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National Summit Outlines the Future of Obstetrics and Gynecology Education

August 8, 2018

Washington, D.C. – Significant changes to the field of obstetrics and gynecology over the past 50 years have led experts to evaluate their effects and ensure the workforce is adequately prepared for future practice. The American College of Obstetricians and Gynecologists (ACOG) hosted the first National Summit on Women’s Health last year and, today, the recommendations are being released in a paper, “The First National Summit on Women’s Health: The Future of Obstetrics and Gynecology Training,” published in the September edition of Obstetrics and Gynecology.  

The establishment and development of sub-specialties and shifts in the demographics of ob-gyns, have changed the scope and impact of an ob-gyn’s role in the modern medical landscape. Today, approximately 30 percent of all ob-gyns choose a sub-specialty, as compared to less than 10 percent in 1990. Simultaneously, there is a growing imbalance in the distribution of ob-gyns as more and more elect to practice in dense, metropolitan areas, rather than rural areas, leaving disparities in access to care. 

Over the course of these transformations, resident education has remained relatively the same. Recognizing that a workforce’s ability to adapt and evolve begins with training and education, the first ACOG hosted summit focused on identifying challenges and solutions in ob-gyn residency education. Over two meetings in May and December of 2017, the leadership of 20 societies participated in robust, directed conversations that pulled from their respective expertise and perspective to analyze the current state of ob-gyn residency education and discuss how to improve these programs for the future. 

“This summit recognized the need for residency education to reflect modern practice,” said Haywood Brown, M.D., immediate past president of ACOG. “As the demographics of our specialty change, and the world around us changes, it’s vital that we’re continuing to evaluate and evolve residency education to prepare ob-gyns for the reality of the practice and guarantee we’re able to continue to meet our patients’ needs.”

Summit participants discussed three key challenges to residency education: misalignment between current content of residency training and the actual practice needs of ob-gyns, defining the role of the specialist in obstetrics and gynecology – identifying the core competencies every ob-gyn must learn, and training opportunities for ob-gyn residents to acquire the knowledge and skills required for graduation. Participants envisioned numerous solutions for each of these challenges, understanding that just one approach may not be adequate.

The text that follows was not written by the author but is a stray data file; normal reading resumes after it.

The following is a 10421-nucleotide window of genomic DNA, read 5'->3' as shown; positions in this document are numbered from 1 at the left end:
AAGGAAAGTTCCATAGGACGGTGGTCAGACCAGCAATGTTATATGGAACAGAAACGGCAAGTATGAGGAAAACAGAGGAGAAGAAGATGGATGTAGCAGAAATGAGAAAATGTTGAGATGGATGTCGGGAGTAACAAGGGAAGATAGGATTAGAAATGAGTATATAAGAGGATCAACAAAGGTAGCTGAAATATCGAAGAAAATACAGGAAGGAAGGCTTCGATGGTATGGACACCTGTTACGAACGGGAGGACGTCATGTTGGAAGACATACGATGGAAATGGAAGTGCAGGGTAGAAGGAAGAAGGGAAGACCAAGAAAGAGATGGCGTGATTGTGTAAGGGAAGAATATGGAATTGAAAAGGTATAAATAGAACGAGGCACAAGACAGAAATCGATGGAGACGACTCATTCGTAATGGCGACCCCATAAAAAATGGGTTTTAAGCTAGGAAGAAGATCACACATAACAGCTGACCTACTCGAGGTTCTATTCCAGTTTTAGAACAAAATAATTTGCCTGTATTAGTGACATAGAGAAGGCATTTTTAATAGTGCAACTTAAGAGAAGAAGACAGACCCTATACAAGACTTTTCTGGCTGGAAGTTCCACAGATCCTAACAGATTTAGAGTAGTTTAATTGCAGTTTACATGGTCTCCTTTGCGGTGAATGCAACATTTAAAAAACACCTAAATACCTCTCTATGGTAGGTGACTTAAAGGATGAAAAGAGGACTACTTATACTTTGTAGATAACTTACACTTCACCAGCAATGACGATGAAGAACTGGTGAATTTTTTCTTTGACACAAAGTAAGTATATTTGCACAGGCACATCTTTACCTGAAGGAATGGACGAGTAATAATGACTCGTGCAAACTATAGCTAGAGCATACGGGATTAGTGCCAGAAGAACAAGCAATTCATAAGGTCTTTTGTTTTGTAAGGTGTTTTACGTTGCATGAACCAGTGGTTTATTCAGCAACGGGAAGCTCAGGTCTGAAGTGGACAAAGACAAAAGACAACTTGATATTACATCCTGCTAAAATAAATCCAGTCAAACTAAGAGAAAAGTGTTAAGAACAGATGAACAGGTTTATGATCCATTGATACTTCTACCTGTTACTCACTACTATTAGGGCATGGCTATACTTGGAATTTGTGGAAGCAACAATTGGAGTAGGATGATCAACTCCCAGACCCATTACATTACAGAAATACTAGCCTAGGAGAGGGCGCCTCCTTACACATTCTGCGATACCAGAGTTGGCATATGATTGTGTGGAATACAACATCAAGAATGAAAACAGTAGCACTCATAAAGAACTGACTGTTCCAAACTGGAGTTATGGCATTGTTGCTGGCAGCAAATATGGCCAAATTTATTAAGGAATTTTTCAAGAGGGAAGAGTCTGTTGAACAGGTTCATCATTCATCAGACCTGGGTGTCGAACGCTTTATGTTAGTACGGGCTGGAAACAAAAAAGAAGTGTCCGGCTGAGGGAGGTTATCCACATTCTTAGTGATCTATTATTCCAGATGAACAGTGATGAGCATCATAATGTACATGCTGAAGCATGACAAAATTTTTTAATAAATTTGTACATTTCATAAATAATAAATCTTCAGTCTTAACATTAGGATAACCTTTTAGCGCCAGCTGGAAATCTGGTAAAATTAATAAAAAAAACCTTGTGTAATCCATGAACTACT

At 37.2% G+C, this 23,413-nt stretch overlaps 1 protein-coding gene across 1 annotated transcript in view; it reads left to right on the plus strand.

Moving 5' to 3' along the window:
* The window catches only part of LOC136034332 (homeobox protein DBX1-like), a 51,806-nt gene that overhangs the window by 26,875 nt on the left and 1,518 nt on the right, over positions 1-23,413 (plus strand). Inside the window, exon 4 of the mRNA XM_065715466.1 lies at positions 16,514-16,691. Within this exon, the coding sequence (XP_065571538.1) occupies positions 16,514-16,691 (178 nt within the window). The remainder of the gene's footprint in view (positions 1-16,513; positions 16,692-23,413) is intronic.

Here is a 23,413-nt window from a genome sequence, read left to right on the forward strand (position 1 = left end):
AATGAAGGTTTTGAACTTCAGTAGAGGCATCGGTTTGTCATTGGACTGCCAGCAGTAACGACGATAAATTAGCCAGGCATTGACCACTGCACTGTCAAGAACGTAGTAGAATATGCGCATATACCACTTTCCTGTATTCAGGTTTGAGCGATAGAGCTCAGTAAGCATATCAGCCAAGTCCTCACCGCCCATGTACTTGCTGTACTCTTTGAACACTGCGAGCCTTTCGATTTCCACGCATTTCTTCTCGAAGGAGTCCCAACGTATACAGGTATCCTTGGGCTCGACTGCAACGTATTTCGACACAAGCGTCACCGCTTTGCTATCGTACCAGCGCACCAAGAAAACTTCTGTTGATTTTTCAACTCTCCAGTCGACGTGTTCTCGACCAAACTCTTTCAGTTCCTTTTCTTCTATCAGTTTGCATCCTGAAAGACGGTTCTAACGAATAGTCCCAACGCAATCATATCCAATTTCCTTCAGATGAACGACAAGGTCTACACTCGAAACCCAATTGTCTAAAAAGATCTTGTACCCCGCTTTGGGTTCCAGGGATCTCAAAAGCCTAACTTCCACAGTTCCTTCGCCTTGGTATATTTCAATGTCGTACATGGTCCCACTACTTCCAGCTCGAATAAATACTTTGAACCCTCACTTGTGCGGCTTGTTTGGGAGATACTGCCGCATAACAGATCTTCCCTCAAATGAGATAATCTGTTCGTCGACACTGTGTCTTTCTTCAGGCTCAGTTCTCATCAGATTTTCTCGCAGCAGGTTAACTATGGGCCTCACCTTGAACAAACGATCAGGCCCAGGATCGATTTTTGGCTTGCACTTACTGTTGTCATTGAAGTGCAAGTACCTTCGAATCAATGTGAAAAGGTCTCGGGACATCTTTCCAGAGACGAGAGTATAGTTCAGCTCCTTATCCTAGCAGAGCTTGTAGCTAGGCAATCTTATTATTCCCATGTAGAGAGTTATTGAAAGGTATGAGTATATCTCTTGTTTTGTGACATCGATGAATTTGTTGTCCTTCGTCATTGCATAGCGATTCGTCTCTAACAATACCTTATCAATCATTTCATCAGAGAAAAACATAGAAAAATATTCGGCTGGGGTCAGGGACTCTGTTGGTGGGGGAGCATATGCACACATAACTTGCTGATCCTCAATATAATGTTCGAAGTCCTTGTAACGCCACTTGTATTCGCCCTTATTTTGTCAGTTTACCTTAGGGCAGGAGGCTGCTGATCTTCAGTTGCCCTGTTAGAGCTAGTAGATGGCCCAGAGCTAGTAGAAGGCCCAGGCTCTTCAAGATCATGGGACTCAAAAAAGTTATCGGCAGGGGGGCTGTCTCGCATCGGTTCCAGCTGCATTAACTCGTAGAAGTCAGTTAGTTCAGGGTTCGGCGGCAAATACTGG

One essential component to the future of ob-gyn residency education identified by participants, is an updated definition of the expectations of the 21st century specialist in obstetrics and gynecology. This definition will lay the groundwork for residency education that incorporates the core competencies that every ob-gyn must learn, whether they will be a comprehensive community specialist or an academic subspecialist.  

Likewise, the participants acknowledged that addressing the shifting demographics in obstetrics and gynecology may require a more varied approach to obstetrics and gynecology residency education, such that it may not look exactly the same for every trainee. The paper outlines four different models which  refine resident education curriculum, varied to reflect different professional tracks. However, the paper takes care to note, that before an official approach can be recommended, it will require collaboration and consensus across the American Board of Obstetrics and Gynecology (ABOG), ACOG’s Council on Resident Education in Obstetrics and Gynecology (CREOG) and Accreditation Council for Graduate Medical Education (ACGME).  

The authors used the proposed solutions to determine four primary areas of focus vital to improving residency education moving forward, reviewed and approved by all summit participants.   

  1. Align curriculum with relevant topics to practice
  2. Ensure faculty have the necessary resources and time to teach effectively
  3. Consider using the final months of medical school to get a jump start on residency knowledge and skills
  4. Use structured assessments throughout residency 

The paper notes the collaborative and hopeful spirit of the summit, which Brown said underscores that, “properly educating and empowering young physicians is essential to the future of our field, and continued excellence in delivering high quality care to women.” 

Moving forward, the authors encourage CREOG, ACGME, and ABOG to work together to evaluate these recommendations and priorities to design and implement improvements to obstetrics and gynecology residency education. For their part, the summit participants will continue to speak on behalf of their organizations and support the process. 

The American College of Obstetricians and Gynecologists (ACOG) is the nation’s leading group of physicians providing health care for women. As a private, voluntary, nonprofit membership organization of more than 58,000 members, ACOG strongly advocates for quality health care for women, maintains the highest standards of clinical practice and continuing education of its members, promotes patient education, and increases awareness among its members and the public of the changing issues facing women’s health care. www.acog.org

American College of Obstetricians and Gynecologists
409 12th Street SW, Washington, DC  20024-2188 | Mailing Address: PO Box 70620, Washington, DC 20024-9998